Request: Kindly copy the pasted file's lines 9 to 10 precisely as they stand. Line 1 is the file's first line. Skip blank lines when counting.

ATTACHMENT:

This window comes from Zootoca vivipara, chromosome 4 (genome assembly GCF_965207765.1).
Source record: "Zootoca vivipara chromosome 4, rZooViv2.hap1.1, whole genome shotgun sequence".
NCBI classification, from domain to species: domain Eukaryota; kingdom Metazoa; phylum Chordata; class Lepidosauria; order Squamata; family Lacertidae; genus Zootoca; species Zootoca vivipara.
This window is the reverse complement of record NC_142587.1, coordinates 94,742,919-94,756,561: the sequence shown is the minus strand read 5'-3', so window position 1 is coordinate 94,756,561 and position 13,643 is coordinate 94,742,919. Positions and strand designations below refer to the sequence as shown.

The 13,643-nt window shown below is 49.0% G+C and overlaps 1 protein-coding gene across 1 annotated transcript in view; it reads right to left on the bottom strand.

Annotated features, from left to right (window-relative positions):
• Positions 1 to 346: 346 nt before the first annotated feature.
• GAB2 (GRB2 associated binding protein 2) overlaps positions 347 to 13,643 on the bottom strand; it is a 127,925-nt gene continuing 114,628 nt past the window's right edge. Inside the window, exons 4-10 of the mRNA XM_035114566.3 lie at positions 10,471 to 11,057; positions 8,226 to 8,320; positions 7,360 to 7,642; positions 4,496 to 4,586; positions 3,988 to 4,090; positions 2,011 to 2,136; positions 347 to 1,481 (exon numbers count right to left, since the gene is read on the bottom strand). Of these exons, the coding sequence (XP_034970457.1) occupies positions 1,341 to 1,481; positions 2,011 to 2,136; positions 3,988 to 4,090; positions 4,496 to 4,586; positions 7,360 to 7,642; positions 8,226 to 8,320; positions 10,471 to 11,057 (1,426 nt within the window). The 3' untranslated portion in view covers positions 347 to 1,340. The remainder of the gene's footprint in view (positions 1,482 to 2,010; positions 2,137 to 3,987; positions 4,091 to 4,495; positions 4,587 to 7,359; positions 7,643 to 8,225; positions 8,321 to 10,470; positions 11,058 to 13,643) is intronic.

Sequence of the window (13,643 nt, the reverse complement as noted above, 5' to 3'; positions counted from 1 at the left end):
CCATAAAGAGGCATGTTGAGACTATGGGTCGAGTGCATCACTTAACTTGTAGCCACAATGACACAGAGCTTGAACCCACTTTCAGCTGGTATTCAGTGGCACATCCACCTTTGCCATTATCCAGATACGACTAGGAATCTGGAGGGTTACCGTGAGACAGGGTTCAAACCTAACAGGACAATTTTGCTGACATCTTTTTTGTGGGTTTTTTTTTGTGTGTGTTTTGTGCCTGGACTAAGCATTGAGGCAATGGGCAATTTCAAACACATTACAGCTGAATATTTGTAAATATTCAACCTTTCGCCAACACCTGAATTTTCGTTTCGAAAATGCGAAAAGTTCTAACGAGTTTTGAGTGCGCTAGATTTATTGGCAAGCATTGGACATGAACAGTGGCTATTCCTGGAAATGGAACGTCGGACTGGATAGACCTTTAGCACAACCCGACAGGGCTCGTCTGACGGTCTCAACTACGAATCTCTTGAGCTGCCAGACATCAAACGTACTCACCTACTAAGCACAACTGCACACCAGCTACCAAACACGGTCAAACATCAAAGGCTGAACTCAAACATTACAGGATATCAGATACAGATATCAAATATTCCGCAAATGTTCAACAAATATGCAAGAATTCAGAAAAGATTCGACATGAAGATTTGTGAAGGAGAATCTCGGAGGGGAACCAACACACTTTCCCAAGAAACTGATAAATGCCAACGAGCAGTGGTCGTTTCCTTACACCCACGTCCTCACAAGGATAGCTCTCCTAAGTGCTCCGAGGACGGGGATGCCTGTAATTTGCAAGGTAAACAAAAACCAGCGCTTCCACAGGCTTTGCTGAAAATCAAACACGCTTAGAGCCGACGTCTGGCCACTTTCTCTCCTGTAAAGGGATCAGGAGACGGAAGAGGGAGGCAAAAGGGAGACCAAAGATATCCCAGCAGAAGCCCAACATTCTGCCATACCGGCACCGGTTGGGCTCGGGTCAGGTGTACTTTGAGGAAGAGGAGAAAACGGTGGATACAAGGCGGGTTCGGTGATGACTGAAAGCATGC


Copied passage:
Sequence of the window (13,643 nt, the reverse complement as noted above, 5' to 3'; positions counted from 1 at the left end):
CCATAAAGAGGCATGTTGAGACTATGGGTCGAGTGCATCACTTAACTTGTAGCCACAATGACACAGAGCTTGAACCCACTTTCAGCTGGTATTCAGTGGCACATCCACCTTTGCCATTATCCAGATACGACTAGGAATCTGGAGGGTTACCGTGAGACAGGGTTCAAACCTAACAGGACAATTTTGCTGACATCTTTTTTGTGGGTTTTTTTTTGTGTGTGTTTTGTGCCTGGACTAAGCATTGAGGCAATGGGCAATTTCAAACACATTACAGCTGAATATTTGTAAATATTCAACCTTTCGCCAACACCTGAATTTTCGTTTCGAAAATGCGAAAAGTTCTAACGAGTTTTGAGTGCGCTAGATTTATTGGCAAGCATTGGACATGAACAGTGGCTATTCCTGGAAATGGAACGTCGGACTGGATAGACCTTTAGCACAACCCGACAGGGCTCGTCTGACGGTCTCAACTACGAATCTCTTGAGCTGCCAGACATCAAACGTACTCACCTACTAAGCACAACTGCACACCAGCTACCAAACACGGTCAAACATCAAAGGCTGAACTCAAACATTACAGGATATCAGATACAGATATCAAATATTCCGCAAATGTTCAACAAATATGCAAGAATTCAGAAAAGATTCGACATGAAGATTTGTGAAGGAGAATCTCGGAGGGGAACCAACACACTTTCCCAAGAAACTGATAAATGCCAACGAGCAGTGGTCGTTTCCTTACACCCACGTCCTCACAAGGATAGCTCTCCTAAGTGCTCCGAGGACGGGGATGCCTGTAATTTGCAAGGTAAACAAAAACCAGCGCTTCCACAGGCTTTGCTGAAAATCAAACACGCTTAGAGCCGACGTCTGGCCACTTTCTCTCCTGTAAAGGGATCAGGAGACGGAAGAGGGAGGCAAAAGGGAGACCAAAGATATCCCAGCAGAAGCCCAACATTCTGCCATACCGGCACCGGTTGGGCTCGGGTCAGGTGTACTTTGAGGAAGAGGAGAAAACGGTGGATACAAGGCGGGTTCGGTGATGACTGAAAGCATGC